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CASE REPORT article

Front. Psychiatry
Sec. Autism
Volume 15 - 2024 | doi: 10.3389/fpsyt.2024.1345447

Augmentative and Alternative Communication in Autism Spectrum Disorder: Transitioning from Letter board to iPad -A Case Study

Provisionally accepted
  • Royal College of Surgeons in Ireland, Dublin, Ireland

The final, formatted version of the article will be published soon.

    This case study examines the effective use of Augmentative and Alternative Communication (AAC) tools in enhancing communication skills in a 15-year-old male with Autism Spectrum Disorder (ASD). Initially exhibiting non-verbal tendencies, the subject experienced significant improvements in communication and social interaction following the introduction of a letter board and subsequent transition to an iPad. These AAC tools facilitated a marked development in his ability to articulate thoughts, engage in academic activities, and express complex ideas, particularly in science. The study highlights the role of AAC in expanding the communicative capabilities of individuals with limited or no verbal language , demonstrating notable advancements in both verbal expression and cognitive engagement. The findings underscore the transformative impact of personalized AAC interventions and suggest the potential for broader application in ASD support strategies. This case highlights the need for further research, including randomized controlled trials, to explore the efficacy of AAC tools in diverse ASD contexts.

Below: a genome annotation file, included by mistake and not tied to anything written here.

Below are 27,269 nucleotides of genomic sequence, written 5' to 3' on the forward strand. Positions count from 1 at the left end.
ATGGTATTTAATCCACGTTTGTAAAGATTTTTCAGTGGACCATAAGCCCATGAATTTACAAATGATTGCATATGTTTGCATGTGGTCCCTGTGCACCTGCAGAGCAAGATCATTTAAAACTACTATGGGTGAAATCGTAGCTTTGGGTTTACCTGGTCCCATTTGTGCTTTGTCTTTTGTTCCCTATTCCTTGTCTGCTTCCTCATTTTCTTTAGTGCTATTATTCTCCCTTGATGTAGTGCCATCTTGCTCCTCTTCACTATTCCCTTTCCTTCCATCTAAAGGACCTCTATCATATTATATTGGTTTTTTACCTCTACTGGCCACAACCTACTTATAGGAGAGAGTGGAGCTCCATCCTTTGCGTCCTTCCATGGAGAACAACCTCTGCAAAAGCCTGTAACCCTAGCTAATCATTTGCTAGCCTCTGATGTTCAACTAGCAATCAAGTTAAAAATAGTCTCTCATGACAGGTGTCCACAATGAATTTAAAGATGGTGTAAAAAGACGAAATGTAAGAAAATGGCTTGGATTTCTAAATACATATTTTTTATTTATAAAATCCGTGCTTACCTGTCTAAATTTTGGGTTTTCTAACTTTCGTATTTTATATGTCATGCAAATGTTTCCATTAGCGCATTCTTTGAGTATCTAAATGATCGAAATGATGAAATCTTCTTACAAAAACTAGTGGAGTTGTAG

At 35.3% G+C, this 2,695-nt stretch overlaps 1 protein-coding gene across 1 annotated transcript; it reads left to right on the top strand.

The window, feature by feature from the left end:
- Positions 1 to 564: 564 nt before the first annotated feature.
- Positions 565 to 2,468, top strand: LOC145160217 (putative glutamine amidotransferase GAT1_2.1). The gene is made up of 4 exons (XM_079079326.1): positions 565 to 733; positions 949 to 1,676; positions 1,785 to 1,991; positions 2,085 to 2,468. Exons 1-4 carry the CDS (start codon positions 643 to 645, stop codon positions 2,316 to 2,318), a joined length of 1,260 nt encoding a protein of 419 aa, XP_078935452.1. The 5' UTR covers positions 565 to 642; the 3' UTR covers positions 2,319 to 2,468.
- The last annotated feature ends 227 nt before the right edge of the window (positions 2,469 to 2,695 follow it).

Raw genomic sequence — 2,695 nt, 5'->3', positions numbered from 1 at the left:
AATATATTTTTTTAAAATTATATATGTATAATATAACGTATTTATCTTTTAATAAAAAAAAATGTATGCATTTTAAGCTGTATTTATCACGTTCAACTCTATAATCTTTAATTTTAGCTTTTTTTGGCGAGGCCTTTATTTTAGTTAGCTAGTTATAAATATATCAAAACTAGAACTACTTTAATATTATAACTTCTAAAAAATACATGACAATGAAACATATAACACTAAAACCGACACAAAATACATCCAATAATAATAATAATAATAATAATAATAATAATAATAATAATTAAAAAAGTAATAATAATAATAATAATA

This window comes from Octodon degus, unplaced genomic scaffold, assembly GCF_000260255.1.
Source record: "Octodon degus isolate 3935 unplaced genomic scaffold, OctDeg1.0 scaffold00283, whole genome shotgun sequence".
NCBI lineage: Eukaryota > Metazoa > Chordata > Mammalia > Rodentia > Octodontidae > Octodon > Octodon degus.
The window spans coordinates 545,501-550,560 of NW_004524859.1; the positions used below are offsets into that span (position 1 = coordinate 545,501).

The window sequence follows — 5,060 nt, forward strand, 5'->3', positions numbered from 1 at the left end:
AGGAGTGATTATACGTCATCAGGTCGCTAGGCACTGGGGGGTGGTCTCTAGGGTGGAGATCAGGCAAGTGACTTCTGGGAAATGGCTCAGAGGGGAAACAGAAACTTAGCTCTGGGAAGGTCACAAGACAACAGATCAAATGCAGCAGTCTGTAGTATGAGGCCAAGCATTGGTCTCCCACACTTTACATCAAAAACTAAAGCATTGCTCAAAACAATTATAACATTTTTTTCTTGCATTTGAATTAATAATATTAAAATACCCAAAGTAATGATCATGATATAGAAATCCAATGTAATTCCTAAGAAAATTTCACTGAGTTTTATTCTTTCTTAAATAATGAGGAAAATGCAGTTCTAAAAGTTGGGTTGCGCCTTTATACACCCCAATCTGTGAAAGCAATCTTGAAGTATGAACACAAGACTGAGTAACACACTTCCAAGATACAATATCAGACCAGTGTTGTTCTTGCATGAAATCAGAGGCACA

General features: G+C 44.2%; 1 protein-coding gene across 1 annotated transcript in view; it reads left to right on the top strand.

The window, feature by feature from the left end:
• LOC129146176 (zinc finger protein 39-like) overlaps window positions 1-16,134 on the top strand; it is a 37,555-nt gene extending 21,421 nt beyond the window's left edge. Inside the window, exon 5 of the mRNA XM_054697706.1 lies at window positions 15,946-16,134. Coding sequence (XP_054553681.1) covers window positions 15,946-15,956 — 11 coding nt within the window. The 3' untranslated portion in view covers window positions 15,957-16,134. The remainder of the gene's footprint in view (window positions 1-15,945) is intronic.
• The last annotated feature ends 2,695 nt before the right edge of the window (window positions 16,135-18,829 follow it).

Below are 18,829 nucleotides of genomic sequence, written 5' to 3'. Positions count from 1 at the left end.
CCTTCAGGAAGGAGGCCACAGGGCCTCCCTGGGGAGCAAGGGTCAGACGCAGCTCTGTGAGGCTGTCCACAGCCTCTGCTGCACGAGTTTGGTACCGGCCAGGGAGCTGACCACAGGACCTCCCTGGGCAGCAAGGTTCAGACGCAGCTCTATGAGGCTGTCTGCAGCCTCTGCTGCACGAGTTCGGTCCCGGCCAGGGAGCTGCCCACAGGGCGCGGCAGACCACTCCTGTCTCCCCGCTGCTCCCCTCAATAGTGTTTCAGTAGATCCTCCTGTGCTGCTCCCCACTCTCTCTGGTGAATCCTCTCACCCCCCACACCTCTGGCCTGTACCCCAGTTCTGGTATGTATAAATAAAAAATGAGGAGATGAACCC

Keywords: Autism spectrum disorder (ASD), communication and language, augmentative and alternative communication (AAC), cognitive abilities, apraxia

    Received: 27 Nov 2023; Accepted: 19 Apr 2024.

    Copyright: © 2024 Mavritsakis. This is an open-access article distributed under the terms of the Creative Commons Attribution License (CC BY). The use, distribution or reproduction in other forums is permitted, provided the original author(s) or licensor are credited and that the original publication in this journal is cited, in accordance with accepted academic practice. No use, distribution or reproduction is permitted which does not comply with these terms.

    * Correspondence: Dionisia Mavritsakis, Royal College of Surgeons in Ireland, Dublin, Ireland

    Disclaimer: All claims expressed in this article are solely those of the authors and do not necessarily represent those of their affiliated organizations, or those of the publisher, the editors and the reviewers. Any product that may be evaluated in this article or claim that may be made by its manufacturer is not guaranteed or endorsed by the publisher.